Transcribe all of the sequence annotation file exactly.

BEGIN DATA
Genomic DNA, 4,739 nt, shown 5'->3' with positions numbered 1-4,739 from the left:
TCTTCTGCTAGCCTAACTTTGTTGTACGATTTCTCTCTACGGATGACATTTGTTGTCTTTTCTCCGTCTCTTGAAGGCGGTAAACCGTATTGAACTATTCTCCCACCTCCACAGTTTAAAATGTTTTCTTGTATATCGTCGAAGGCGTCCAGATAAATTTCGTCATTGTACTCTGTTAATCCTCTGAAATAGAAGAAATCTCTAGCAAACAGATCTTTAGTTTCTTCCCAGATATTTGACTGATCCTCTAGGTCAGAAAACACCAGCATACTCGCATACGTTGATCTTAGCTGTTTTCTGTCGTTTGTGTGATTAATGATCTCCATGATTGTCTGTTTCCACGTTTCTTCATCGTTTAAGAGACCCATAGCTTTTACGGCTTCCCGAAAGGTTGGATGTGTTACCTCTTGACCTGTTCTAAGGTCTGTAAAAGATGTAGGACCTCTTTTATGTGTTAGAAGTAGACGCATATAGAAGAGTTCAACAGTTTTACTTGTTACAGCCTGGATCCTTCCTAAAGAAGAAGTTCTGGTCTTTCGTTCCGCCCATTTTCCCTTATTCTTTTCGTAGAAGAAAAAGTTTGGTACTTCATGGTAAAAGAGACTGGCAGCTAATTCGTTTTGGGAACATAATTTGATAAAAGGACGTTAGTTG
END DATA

Genomic DNA, 4,739 nt, shown 5'->3' with positions numbered 1-4,739 from the left:
TCTTCTGCTAGCCTAACTTTGTTGTACGATTTCTCTCTACGGATGACATTTGTTGTCTTTTCTCCGTCTCTTGAAGGCGGTAAACCGTATTGAACTATTCTCCCACCTCCACAGTTTAAAATGTTTTCTTGTATATCGTCGAAGGCGTCCAGATAAATTTCGTCATTGTACTCTGTTAATCCTCTGAAATAGAAGAAATCTCTAGCAAACAGATCTTTAGTTTCTTCCCAGATATTTGACTGATCCTCTAGGTCAGAAAACACCAGCATACTCGCATACGTTGATCTTAGCTGTTTTCTGTCGTTTGTGTGATTAATGATCTCCATGATTGTCTGTTTCCACGTTTCTTCATCGTTTAAGAGACCCATAGCTTTTACGGCTTCCCGAAAGGTTGGATGTGTTACCTCTTGACCTGTTCTAAGGTCTGTAAAAGATGTAGGACCTCTTTTATGTGTTAGAAGTAGACGCATATAGAAGAGTTCAACAGTTTTACTTGTTACAGCCTGGATCCTTCCTAAAGAAGAAGTTCTGGTCTTTCGTTCCGCCCATTTTCCCTTATTCTTTTCGTAGAAGAAAAAGTTTGGTACTTCATGGTAAAAGAGACTGGCAGCTAATTCGTTTTGGGAACATAATTTGATAAAAGGACGTTAGTTG